It's that time of year again when people are either struggling to stay committed to their New Year's resolutions or have completely given up on the goals they had set for themselves about what they want to change or accomplish in the New Year. This tradition dates back to the early Babylonians, who believed that what people did on the first day of the year affected what they did for the rest of that year. People now see the New Year as a perfect opportunity to start over or to change bad habits. According to several surveys, the most popular resolutions people make are related to health and fitness (eating better, losing weight, and exercising), reducing consumption of alcohol, caffeine, and other drugs, quitting smoking, and achieving financial stability by spending less and saving more. Unfortunately, over 70% of resolutions are broken by the end of January, and broken resolutions can leave a person feeling discouraged and even more despondent than before.
So, the question is, "What can one do about this discouraging statistic?". For starters, most psychologists agree you have a better chance of sticking to your resolution if:
1. Your goal is specific; make sure your resolution is not vague. Make your goal concrete, and if necessary, break it down into smaller steps. For example, if your resolution is to consume fewer carbohydrates, resolve to eat carbohydrates only at one meal per day rather than resolving to eliminate carbohydrates completely and all at once. Once you are successful you can then begin to decrease your consumption even further.
2. Write your resolution down; put it somewhere where you can see it on a daily basis. This will help you to stay focused.
3. Hold yourself accountable; let others know about your resolution.
4. Have coping strategies to deal with obstacles that may arise along the way.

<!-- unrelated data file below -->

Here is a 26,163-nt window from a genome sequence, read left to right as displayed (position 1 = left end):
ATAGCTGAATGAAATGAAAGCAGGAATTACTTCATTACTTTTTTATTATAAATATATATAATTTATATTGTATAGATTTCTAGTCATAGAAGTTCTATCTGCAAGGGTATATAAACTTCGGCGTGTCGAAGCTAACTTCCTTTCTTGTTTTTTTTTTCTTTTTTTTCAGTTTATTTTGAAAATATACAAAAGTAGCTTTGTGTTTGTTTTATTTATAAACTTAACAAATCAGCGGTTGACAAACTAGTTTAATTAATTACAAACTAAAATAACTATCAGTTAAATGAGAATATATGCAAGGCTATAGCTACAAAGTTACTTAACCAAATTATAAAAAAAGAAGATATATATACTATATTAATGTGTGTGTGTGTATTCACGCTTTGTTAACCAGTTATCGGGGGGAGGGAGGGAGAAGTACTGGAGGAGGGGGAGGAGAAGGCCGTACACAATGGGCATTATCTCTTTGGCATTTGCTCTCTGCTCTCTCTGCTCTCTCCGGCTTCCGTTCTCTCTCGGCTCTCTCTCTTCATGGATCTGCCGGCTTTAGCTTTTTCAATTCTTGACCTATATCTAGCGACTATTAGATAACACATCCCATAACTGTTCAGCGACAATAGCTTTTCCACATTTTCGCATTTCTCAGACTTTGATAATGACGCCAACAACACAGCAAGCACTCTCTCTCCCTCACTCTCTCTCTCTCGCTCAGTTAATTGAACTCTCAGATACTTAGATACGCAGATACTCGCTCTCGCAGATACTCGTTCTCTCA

5. Reward yourself at each milestone; if you resolve to spend less money; reward yourself by getting a massage instead of going shopping. It is important to be conscious of the rewards you chose.
6. Don't do it alone! Get professional assistance when needed.
Resolutions are complicated, and being able to achieve them usually requires us to take a good hard look at our own thoughts and behaviors. Setting goals in life is important and keeps us motivated and on track, but stamping out old habits is difficult and may even require the help of a professional.
Compulsive and repeated behaviors such as overeating, overspending, and drinking more than intended may be due to an underlying anxiety and/or mood disorder. For example, some may frequently overeat to cope with a troubled marriage. Others may overspend because they are depressed and feel happier, at that moment, when shopping. Examining and treating these underlying psychological issues will help with understanding the "why" we continue to engage in these negatives behaviors and the "how" to develop a solid plan of action for achieving long-term change.
Making New Years resolutions is a good thing. Resolutions are the start to making changes by identifying the behaviors we want to change. Striving for self-improvement and setting goals for ourselves is inspirational and gives us a sense of hope for the future. One way to succeed in our resolutions is to change the way we address them. Be sure to make them a priority, be specific, and work at them daily. Good luck with your own New Year Resolutions and Happy New Year!
I would like to hear from you. What resolutions are you making for the New Year? Can You suggest other strategies for keeping New Year resolutions? How successful have you been in the past?